Format: Longways triple.
Dance: Jenny Beer, 2004. Tune: Traditional Scottish. The tune is in three-time.
|A:||Ones cast, twos lead up; threes gate the ones down. Lines of three forward and back; twos gate the ones up.|
|B:||Man down, lady up: reels of three across (12 steps). Ones gipsy right; all two-hand turn|
The tune is a traditional Scottish song, “Cam ye o'er from France?” and both the dance and tune can be quite hypnotic. If the twos and threes elongate their loop at the end of the reel (while the ones are doing their gipsy), they don't need to stop moving and everyone can do the two-hand turn at the same time.
There is also a dance called “The Key to the Cellar” in a book called “A Collection of the newest Country Dances performed in Scotland: written at Edinburgh” by David Young, 1740 which uses an extended version of the same tune but bears no resemblance to this dance.
Jenny's other dance on my site is Now Is the Month of Maying.
Format: Longways duple.
Dance: Colin Hume, 2016. Tune: Traditional Irish. The tune is in three-time.
|A1:||First corners step Right, Left across in front, Right together, Left, Right across in front, Left together; two-hand turn. Wide cast left shoulder into neighbour's place (the others move left); meet for three steps, fall back.|
|A2:||Second corners now in first corners' place do the same, all finishing home.|
|B:||Ones cast, twos cross up into a full double figure eight (12 steps). Ones cast, twos lead up; all two-hand turn.|
I called this at several dances in New England including the New London Assembly in Connecticut where it was an immediate hit. The traditional Irish song is on an LP by Packie Byrne and Bonnie Shaljean, and when I was thinking I should write some new dances for my forthcoming trip to the States it suddenly popped into my head. The musicians liked the tune so much that they included it in their concert at the end of the week.
I really do want the stepping the way I've described it. It's not the normal 3-time setting, nor is it the “step-setting” that Tom Cook used for instance in his version of “Volpony” where the third beat is a step back. I want a wide movement, so the first three steps are to the right and the second three are to the left — move slightly behind your neighbour rather than taking tiny steps or hitting someone. And make sure all the casts are wide, to use up all six steps.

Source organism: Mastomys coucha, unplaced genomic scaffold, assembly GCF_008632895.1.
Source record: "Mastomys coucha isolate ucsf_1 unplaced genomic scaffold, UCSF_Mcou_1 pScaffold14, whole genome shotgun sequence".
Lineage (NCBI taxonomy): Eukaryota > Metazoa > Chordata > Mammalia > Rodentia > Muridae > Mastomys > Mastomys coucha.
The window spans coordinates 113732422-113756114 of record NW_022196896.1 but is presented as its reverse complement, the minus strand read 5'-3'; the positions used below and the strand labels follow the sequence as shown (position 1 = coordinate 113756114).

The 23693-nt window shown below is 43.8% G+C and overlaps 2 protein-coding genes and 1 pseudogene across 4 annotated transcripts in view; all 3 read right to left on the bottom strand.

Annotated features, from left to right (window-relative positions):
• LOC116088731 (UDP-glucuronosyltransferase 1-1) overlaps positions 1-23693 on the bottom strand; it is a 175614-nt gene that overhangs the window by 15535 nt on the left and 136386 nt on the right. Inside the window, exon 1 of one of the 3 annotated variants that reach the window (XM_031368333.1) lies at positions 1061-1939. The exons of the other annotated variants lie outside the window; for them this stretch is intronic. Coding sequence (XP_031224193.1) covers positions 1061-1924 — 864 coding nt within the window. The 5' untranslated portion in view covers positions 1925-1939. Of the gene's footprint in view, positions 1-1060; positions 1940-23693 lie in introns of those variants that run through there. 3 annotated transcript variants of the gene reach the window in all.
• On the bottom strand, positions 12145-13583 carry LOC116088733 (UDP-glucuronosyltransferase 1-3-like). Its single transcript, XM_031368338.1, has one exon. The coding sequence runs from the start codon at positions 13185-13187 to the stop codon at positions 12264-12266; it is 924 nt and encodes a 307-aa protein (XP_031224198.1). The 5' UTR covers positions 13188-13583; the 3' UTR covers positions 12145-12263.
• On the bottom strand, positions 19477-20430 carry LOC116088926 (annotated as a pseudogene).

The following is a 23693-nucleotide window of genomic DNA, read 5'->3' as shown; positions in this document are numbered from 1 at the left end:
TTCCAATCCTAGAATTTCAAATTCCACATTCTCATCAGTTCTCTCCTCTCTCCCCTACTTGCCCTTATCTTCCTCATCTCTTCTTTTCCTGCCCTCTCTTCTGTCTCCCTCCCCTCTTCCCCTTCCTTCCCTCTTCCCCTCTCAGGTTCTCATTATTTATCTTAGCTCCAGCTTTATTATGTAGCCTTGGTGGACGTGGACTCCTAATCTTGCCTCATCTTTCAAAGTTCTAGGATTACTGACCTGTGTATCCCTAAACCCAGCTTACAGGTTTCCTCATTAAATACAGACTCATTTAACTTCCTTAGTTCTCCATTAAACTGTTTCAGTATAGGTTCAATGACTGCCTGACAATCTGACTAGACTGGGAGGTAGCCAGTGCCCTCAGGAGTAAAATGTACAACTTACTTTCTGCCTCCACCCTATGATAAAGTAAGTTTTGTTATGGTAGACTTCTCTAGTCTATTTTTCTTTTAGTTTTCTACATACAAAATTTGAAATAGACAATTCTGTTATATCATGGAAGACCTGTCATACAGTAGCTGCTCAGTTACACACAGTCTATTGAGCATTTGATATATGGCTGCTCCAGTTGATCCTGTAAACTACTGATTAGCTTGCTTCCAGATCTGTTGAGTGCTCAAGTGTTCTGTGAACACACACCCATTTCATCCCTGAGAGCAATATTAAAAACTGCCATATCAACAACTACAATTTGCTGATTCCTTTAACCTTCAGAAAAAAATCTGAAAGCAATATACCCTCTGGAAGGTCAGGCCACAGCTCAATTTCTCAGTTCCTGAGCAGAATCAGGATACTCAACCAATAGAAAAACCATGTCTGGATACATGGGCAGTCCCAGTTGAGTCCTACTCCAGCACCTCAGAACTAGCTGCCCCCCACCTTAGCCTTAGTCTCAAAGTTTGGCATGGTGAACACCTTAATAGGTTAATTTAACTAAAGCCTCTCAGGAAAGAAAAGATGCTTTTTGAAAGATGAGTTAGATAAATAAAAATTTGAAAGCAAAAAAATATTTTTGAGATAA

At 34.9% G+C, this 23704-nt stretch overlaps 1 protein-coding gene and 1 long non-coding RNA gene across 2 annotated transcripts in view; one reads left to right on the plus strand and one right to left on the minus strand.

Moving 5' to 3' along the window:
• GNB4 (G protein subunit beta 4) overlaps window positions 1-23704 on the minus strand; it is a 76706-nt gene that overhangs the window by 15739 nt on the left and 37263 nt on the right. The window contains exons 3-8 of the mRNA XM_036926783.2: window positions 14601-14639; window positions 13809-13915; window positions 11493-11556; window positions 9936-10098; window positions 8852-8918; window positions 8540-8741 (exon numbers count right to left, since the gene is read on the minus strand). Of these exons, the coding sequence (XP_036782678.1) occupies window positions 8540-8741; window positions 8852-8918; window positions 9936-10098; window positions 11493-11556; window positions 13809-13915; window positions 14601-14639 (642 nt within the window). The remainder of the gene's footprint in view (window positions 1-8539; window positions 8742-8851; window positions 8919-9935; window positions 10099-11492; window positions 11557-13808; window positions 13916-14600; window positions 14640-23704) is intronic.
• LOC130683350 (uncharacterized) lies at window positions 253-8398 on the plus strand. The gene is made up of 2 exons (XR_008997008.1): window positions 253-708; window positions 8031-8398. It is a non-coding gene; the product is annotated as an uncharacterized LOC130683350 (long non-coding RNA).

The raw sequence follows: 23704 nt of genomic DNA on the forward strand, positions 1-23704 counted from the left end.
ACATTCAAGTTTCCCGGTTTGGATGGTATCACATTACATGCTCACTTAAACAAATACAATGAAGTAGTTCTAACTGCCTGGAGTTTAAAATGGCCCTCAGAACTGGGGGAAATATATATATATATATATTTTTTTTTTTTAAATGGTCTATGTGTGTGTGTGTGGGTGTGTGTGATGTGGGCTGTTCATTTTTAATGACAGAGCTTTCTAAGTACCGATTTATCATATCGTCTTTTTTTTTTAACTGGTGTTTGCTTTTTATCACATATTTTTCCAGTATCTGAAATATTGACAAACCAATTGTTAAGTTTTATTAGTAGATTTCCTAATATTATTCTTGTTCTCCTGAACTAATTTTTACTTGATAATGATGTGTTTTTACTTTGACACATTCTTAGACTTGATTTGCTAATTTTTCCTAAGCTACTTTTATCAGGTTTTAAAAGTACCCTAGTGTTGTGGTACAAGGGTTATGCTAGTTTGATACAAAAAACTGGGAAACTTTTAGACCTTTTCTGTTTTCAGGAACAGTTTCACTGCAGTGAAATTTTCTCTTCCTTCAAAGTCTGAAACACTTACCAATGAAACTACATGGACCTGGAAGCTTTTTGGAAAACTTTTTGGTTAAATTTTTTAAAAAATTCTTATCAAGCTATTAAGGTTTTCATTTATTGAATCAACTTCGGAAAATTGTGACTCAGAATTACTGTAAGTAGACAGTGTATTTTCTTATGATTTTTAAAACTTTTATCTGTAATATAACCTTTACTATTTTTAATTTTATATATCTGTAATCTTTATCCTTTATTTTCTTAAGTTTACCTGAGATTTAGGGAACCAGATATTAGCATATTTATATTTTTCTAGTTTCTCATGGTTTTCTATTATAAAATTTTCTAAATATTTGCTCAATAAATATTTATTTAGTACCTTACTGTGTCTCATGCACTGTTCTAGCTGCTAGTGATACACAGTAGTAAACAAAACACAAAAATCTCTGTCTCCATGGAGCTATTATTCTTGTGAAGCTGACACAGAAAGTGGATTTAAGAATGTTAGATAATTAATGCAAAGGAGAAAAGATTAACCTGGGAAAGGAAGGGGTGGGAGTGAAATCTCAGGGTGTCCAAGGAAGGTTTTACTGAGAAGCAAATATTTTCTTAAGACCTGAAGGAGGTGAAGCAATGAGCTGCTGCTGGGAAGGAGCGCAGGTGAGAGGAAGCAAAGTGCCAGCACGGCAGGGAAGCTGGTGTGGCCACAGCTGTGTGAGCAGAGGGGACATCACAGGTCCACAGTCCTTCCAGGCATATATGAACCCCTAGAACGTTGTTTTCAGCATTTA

Format: Longways duple.
Dance: Colin Hume, 2017. Music: Shaker hymn.
|A1:||All lead up a double and back. Ones cross and cast to the middle of a line of four while twos wait for them to cross, then lead up and cast onto the end of the line.|
|A2:||All lead up a double and back, bend the line. Circle left.|
|B1:||Men cross right shoulder; ladies the same. Fall back with neighbour; come forward and cloverleaf turn single away from neighbour.|
|B2:||Ones start three changes of a slow circular hey with hands, twos joining in on the second change (12 steps); all step right and honour partner.|
Format: Longways duple.
Dance and Music: Colin Hume, 2015. The tune is in three-time.
|A1:||Ones gipsy right (6 steps); cast, twos lead up. Ones left-hand turn 1½.|
|A2:||Twos gipsy left; cast, ones lead up. Twos right-hand turn 1½ — all now improper.|
|B:||Second man hand partner up into double figure eight, ones cast into it (6 bars: 18 steps); take inside hand with neighbour and set (smoothly) to partner.|
|C:||First corner positions (first lady, second man) Hole in the Wall cross; the others repeat. Twos cast down and lead up as ones lead up and cast down.|
Dedicated to Mike and Gill Swash, and first called at the House Party Weekend in November 2015 with music by Contradition. One of Mike's favourite dances is Fried de Metz Herman's “Michael and All Angels” with music by Purcell. My tune may not compete with Purcell's, but the first half of the dance has strong similarities to Fried's without being too close — there's a fine line between honest admiration and plagiarism!
Mike has run the House Party Weekend for twenty years and this was his last. For the first four years he ran it with his wife Judy, then after her death he ran it for the next sixteen with Gill. It's my favourite weekend of the year — a chance to call a wide range of dances with excellent musicians and dancers.